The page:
From Storefront Employee to Your Own Business: Who Owns Clients? | TravelResearchOnline

From Storefront Employee to Your Own Business: Who Owns Clients?

Hi Mary,

I’m working my way through the 7-Day Set Up and had a question about the piece on a Tale of Two Agents. I tried to comment directly on the page, but couldn’t get it to post. (I’ll have to check on that issue – probably a cookie setting).

I’m a little confused (and concerned) about the comment made in the piece on Wendy’s World Travel: “Even if you worked in a storefront, those are the agency’s clients and they don’t go with you.”

From everything that I’ve read (admittedly, somewhat limited), clients don’t actually belong to anyone. While booking with an agency under their IATA, the client’s booking belongs to the agency. However, if an agent leaves and former clients decide to follow them, new bookings belong to the agent under their new host/business and its IATA.

“After employment ends, either party is entitled to try to keep the client.” As per the article here:

https://www.travelweekly.com/Mark-Pestronk/Law-makes-no-distinction-when-it-comes-to-personal-clients-

Mark has covered this topic several times from different perspectives.

Could you please clarify the statement in the article here and where this information is coming from? Just trying to be sure I’m covering bases as I make my leap to an HA.

Thank so much for the site and the 7-Day program!

Gabrielle in Colorado

 


 

Hi Gabrielle!

Thanks for reaching out! This is a really good question, and it can be such a blurry line when it comes to transitioning from a storefront (employee) situation to starting your own business as an IC with a host (or independent).

As you said, if a travel agent leaves a storefront and the client chooses to follow that agent, the client is free to do so. The exception to this is if the storefront has a non-compete contract with their employees, which would bar an agent from booking that same client for a certain number of years. This will vary from agency to agency as there’s no uniform contract. Admittedly, these contracts are difficult to enforce on the agency end, but they exist nonetheless.

It’s legally problematic to cancel a booking with the former agency and rebook it through the new agency. This opens up the new travel agency to liability. As Mark stated in another (albeit older) article, “For work in progress, such as cruises and tours under deposit when he leaves the old agency, there is an additional consideration: If he tries to take the booking away, then the old agency can successfully sue him for the lost commission.” The best thing to do in this scenario is to make a clean break. If an agent works for a storefront and is in the middle of booking a trip, it should be passed back to the storefront agency to complete the booking.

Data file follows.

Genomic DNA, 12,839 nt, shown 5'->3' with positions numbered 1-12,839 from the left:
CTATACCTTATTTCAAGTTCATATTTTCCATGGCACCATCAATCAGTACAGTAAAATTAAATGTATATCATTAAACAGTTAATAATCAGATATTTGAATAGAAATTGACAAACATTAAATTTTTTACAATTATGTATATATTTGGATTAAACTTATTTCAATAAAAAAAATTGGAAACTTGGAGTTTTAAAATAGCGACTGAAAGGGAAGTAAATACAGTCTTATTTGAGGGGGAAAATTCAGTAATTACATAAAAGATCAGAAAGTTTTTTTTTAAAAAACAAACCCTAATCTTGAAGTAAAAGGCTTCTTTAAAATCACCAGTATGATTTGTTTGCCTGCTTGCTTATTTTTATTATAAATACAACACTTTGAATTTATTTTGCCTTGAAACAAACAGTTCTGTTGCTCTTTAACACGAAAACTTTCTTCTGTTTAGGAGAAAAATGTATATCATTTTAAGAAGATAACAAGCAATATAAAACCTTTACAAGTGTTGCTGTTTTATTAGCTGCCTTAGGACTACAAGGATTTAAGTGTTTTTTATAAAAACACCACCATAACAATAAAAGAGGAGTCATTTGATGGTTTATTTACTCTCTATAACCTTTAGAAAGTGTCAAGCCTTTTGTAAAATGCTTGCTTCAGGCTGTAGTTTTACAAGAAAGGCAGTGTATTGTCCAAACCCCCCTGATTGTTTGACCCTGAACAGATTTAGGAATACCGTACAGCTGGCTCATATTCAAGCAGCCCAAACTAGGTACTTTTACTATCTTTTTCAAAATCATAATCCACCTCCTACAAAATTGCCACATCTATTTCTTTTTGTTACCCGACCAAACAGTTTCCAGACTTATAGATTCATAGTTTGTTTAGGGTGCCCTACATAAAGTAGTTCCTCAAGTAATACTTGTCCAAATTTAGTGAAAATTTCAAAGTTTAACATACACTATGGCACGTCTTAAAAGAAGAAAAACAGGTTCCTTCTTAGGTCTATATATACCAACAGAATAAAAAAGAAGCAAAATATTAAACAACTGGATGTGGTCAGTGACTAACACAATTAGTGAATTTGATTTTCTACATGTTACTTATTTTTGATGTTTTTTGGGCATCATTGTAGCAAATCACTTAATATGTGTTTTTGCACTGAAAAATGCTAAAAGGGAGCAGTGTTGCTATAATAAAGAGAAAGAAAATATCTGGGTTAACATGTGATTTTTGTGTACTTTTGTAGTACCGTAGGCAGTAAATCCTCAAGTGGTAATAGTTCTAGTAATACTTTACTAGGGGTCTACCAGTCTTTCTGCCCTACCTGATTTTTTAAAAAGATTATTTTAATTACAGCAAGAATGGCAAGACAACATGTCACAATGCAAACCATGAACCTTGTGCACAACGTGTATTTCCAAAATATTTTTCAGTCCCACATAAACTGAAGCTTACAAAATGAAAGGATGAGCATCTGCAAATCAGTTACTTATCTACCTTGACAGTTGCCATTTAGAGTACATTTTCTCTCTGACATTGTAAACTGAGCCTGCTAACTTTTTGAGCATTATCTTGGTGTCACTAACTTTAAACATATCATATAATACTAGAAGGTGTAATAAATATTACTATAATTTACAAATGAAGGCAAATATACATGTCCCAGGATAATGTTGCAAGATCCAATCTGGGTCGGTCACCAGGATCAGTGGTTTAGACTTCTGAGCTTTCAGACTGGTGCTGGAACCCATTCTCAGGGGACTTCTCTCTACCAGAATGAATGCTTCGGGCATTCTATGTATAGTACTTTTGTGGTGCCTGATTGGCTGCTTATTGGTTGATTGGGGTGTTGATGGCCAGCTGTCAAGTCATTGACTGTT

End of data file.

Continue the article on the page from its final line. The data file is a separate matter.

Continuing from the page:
Beyond legality, I’m also of the opinion that it’s not ethical to recruit/poach or entice a client to move with a travel agent to their new agency. One thing to keep in mind is that the agency has invested in their employees––the marketing and training––that has enabled that agent to book the clients in the first place. The thing is that a lot of storefront travel agencies are also small businesses trying to make it in the industry too. So while it’s admittedly difficult to venture out on one’s own, hopefully the departing agent will respect the fact the agency has invested time and resources in them. This to me is a matter of best practices.

Now, if a former client is to seek out departing travel agent at their new agency, that’s a different issue entirely. (Hopefully it goes without saying that family and close friends would be among those to choose to follow the agent!) So if a client searches for their agent online or bumps into them in the grocery store and asks to reconnect to book their travel, then that agent can and should feel good about acquiring their business (unless, of course, there is a non-compete clause with their former storefront agency).

Granted, it’s difficult to start a business/ travel agency and it can be very tempting for an agent to ask clients to move with them. But at the end of the day, I’m of the opinion that it’s the client that should initiate this move, not the agent…it’s best for everyone involved and for the agent’s reputation in the industry long term.

Also on this note, this is a good reminder that travel agent employees can negotiate contracts or agreements. So, if an agent starts working at a storefront agency as an employee and they are bringing a book of business to that agency (whether it be family, close friends, or a group cruise they book annually), they can talk to the agency about who the booking belongs to when/if they leave (and get it in writing). While it might be an awkward conversation, the agency would hopefully be impressed by the number of clients that are coming in the wake of that agent.

If you’re wanting more legal clarity around the issue, you can always refer to our travel lawyer resources to touch base with a travel lawyer like Mark personally.

That’s my two cents (well, okay, maybe it’s more like ten cents). Let me know your thoughts, Gabrielle.

This is a great topic! Thanks for the question!

Mary


Mary Stein joined Host Agency Reviews in 2016 as its editor. She’s passionate about supporting aspiring travel agents to turn their dreams into their livelihood.
A writer by trade, she can be found working on her novel and teaching creative writing workshops when she’s not tooling around on Host Agency Reviews writing articles and newsletters.
She has received awards for her writing from the Minnesota State Arts Board, the Jerome Foundation and the Loft Literary Center. She lives in Minneapolis, and loves hiking, camping, and traveling (of course!).

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